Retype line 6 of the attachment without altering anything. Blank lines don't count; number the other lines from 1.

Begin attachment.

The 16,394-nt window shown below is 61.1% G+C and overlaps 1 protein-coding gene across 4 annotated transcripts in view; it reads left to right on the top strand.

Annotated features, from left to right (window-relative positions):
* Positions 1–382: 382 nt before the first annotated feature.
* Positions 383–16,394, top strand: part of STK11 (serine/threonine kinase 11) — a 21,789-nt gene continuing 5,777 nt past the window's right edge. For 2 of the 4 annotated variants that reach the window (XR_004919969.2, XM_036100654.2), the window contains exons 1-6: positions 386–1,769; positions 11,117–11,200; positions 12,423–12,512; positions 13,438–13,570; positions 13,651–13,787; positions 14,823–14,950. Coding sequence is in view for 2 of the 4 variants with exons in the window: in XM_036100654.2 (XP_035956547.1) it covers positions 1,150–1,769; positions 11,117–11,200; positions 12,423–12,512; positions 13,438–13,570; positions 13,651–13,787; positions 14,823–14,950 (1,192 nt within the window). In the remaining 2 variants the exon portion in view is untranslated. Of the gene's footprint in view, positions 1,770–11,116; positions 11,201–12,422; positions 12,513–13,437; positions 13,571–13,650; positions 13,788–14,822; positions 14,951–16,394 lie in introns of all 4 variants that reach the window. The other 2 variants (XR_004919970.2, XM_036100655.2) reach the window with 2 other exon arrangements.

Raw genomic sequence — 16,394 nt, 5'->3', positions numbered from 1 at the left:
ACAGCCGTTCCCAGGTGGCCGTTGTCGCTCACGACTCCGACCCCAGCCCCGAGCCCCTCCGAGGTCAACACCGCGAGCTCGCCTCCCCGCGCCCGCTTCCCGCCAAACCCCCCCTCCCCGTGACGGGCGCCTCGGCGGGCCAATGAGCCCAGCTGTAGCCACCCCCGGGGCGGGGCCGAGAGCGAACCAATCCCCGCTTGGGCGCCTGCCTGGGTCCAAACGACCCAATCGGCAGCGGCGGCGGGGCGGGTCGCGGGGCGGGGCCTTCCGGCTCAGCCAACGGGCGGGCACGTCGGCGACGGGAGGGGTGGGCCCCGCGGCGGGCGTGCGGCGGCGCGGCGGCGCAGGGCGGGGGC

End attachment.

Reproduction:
ACAGCCGTTCCCAGGTGGCCGTTGTCGCTCACGACTCCGACCCCAGCCCCGAGCCCCTCCGAGGTCAACACCGCGAGCTCGCCTCCCCGCGCCCGCTTCCCGCCAAACCCCCCCTCCCCGTGACGGGCGCCTCGGCGGGCCAATGAGCCCAGCTGTAGCCACCCCCGGGGCGGGGCCGAGAGCGAACCAATCCCCGCTTGGGCGCCTGCCTGGGTCCAAACGACCCAATCGGCAGCGGCGGCGGGGCGGGTCGCGGGGCGGGGCCTTCCGGCTCAGCCAACGGGCGGGCACGTCGGCGACGGGAGGGGTGGGCCCCGCGGCGGGCGTGCGGCGGCGCGGCGGCGCAGGGCGGGGGC